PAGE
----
By Father Richard G. Malloy, S.J. | Catholic News Service
“Always be ready to give an explanation to anyone who asks you for a reason for your hope” (1 Pt 3:15).
Six Jesuits in our province infirmary in Philadelphia died from the coronavirus early on in the pandemic. Several weeks later, the Jesuit community at St. Joseph’s University held a beautiful memorial Mass for our deceased brothers. I was able to participate and pray via Zoom.
The experience was strange and sublime, poignant and powerful. I felt consoled that we were able to pray “together,” but felt a bit adrift in cyberspace. Having offered multiple Masses for family and friends via Zoom, I was familiar with the pluses and minuses of Zoom praying. (And shouldn’t Zoom be given some major award for everything it’s made possible during this time?)
But I felt a little deprived of the feeling and sense one receives being present at a complete funeral Mass. I particularly missed the full and loud rendition of Jesuits singing together our “Take and Receive” anthem. Still, although at a distance from what I really would have wanted for our Jesuit community, I felt hopeful.
Hope is the grace to live with reality and still find peace and joy. Our faith in Jesus bolsters the truth that President Franklin Delano Roosevelt preached: “The only thing we have to fear is fear itself.” Jackson Browne sings in “Running on Empty” that “people need some reason to believe.” Jesus is our reason and the source of our hope.
Hope holds off discouragement and instills in us trust in our eternal happiness with God (see the Catechism of the Catholic Church, No. 1818). Thomas Merton wrote, “Christian hope is confident … in the dynamism of unfailing love.” St. Paul tells us: “We know that all things work for good for those who love God” (Rom 8:28).
Fear and worry keep us from being hopeful. President James A. Garfield quipped, “I remember the old man who said he had had a great many troubles in his life, but the worst of them never happened.”
I once spent an entire 24-hour period worrying about something I thought someone was going to do. And then the person didn’t do it. Hadn’t even thought about doing it. I wasted an entire day of my life churning my thoughts over something that wasn’t even going to happen. You only get 29,200 days if you live 80 years! Don’t waste a day!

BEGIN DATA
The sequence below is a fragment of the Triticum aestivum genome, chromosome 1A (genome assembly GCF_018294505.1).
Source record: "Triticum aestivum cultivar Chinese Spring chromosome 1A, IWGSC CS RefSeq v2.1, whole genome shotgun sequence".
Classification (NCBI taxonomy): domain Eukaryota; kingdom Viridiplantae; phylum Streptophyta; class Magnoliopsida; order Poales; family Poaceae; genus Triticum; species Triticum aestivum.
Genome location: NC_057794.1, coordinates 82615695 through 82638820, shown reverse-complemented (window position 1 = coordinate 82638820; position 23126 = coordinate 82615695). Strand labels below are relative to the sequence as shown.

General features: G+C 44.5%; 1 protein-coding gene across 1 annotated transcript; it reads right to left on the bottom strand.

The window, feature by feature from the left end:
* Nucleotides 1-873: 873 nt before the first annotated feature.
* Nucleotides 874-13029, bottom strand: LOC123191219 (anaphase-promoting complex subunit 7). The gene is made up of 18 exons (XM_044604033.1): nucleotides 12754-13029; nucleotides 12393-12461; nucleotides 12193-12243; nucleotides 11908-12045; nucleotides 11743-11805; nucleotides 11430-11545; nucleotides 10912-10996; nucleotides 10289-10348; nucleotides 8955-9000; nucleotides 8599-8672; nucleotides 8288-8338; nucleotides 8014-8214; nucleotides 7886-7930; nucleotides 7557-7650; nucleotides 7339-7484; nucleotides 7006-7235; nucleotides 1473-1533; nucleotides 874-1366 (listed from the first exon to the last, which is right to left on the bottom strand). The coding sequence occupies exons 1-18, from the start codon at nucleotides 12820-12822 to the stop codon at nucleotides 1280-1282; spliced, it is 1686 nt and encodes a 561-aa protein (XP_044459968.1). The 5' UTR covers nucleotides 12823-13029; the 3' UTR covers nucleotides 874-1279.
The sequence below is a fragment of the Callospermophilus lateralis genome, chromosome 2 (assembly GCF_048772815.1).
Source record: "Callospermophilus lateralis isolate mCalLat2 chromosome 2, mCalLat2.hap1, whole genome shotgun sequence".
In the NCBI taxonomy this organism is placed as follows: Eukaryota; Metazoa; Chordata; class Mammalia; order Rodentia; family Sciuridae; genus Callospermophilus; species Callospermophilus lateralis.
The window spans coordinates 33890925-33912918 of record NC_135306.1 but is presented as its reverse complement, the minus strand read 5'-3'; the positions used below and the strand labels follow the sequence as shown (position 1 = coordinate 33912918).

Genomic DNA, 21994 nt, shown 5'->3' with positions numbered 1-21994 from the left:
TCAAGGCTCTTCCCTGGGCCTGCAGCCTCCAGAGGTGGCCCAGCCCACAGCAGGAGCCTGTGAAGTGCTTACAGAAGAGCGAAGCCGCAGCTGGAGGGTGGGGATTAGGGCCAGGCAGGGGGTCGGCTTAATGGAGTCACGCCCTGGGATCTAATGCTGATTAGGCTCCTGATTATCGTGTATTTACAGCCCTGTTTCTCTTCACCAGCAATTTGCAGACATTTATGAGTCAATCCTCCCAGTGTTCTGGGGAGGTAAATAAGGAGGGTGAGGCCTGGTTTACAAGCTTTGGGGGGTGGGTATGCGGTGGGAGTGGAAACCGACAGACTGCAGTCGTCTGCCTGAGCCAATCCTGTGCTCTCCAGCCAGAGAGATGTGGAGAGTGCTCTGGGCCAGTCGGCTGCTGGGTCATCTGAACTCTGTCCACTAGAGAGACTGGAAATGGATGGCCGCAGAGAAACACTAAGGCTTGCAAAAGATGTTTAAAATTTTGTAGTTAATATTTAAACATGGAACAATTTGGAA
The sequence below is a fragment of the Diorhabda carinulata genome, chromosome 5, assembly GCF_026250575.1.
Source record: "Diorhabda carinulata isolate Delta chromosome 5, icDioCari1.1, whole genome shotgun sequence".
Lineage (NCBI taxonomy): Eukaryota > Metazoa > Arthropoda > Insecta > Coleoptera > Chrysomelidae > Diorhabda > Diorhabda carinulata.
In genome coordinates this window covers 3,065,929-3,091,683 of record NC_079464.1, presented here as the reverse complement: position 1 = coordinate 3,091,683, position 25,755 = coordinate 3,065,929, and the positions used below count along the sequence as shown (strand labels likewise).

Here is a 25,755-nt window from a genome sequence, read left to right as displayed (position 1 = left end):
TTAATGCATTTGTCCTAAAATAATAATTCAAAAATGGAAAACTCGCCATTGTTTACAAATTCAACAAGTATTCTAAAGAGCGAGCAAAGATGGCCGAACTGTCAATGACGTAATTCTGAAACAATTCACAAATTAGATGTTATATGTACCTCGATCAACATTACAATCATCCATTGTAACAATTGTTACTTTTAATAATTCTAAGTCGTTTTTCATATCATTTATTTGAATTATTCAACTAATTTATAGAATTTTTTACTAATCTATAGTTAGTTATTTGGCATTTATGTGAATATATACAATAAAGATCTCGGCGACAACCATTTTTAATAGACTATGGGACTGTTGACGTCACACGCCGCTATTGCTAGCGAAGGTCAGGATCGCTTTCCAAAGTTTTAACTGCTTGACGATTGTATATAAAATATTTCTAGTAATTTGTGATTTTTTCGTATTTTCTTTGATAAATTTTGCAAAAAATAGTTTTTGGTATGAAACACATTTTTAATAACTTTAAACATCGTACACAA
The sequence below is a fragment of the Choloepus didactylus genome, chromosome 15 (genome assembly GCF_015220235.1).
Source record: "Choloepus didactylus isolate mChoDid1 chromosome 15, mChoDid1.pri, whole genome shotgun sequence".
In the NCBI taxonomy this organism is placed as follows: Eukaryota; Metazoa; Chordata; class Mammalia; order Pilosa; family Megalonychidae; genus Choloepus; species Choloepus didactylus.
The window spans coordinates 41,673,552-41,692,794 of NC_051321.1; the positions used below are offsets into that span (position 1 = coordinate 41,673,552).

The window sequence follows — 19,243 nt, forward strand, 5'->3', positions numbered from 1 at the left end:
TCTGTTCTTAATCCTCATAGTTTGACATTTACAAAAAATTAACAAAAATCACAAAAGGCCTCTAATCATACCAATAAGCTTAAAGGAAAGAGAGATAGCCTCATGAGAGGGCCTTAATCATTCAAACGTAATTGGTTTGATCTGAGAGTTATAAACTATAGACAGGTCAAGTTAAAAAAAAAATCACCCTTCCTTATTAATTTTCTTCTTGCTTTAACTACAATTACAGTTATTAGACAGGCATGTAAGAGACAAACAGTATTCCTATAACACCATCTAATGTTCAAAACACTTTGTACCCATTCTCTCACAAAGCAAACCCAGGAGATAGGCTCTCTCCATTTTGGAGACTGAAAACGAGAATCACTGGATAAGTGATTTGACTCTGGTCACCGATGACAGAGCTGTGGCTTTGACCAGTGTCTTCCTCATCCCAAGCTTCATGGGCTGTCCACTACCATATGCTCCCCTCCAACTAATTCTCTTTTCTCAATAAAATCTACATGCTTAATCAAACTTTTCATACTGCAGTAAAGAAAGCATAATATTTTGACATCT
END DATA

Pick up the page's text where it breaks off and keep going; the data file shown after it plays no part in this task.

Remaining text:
People in 12-step programs talk about avoiding “stinkin thinkin.” We need to ask God for the grace to fill our thoughts with musings on good and happy realities, with pleasant memories.
We need to learn to pray about what is painful and terrifying with an awareness that God loves us and is with us. God loves us. That gives us hope. That carries us when we find walking hard.
Hope gives us the power to stare down the difficult and distressful aspects of life, knowing we can handle things with the help of our loved ones, community, and God. Virtue is strength, and hope gives us the strength to go on. Even the stark reality of evil cannot vanquish hope.
Father Bernard Lonergan, maybe the smartest Jesuit who ever lived, radically realizes there is evil. Still, overall, the universe shows God’s total power and goodness. Father Lonergan writes: “Because God is omniscient, he knows man’s plight. Because he is omnipotent, he can remedy it. Because he is good, he wills to do so. The fact of evil is not the whole story.”
Hope is the courageous work of waiting for the solution, for things to get better. We face increasing income inequality, global climate change, the need to improve relations among races.
And COVID-19 has upended everything. It can scare us. By early September, at least 184,800 Americans and 857,920 across the world had died. Millions have suffered serious illness from this pandemic, and all feel the economic repercussions.
Hope is the Spirit to hang on and work to ameliorate the situation. Scientists search for a vaccine. Self-sacrificing nurses and doctors, first responders, and necessary workers testify to the reality of human goodness confronting the effects of COVID-19. Teachers and schools strive to open safely.
Look, I’m a Phillies and Eagles fan. So, if anybody knows about hope it’s me! The old joke about an “Eagle with a Super Bowl ring must be a thief” is no longer true! Thank you St. Nick Foles! Also, don’t worry about the world ending today. It’s already tomorrow in Australia.
So, for today, pray. Enjoy your coffee. Be grateful. Be positive. If you find yourself worrying about something (or someone) over which you have no control, remember, God is with us and saves us. That is the hope of a funeral Mass and all prayer.
Maybe poet Emily Dickinson said it best: “‘Hope’ is the thing with feathers — / That perches in the soul — / And sings the tune without the words — / And never stops — at all.”
Keep singing — in the shower is best.
Jesuit Father Richard Malloy is director of mission and ministry at Cristo Rey Jesuit High School in Baltimore. He is author of “Being on Fire: The Top Ten Essentials of Catholic Faith.”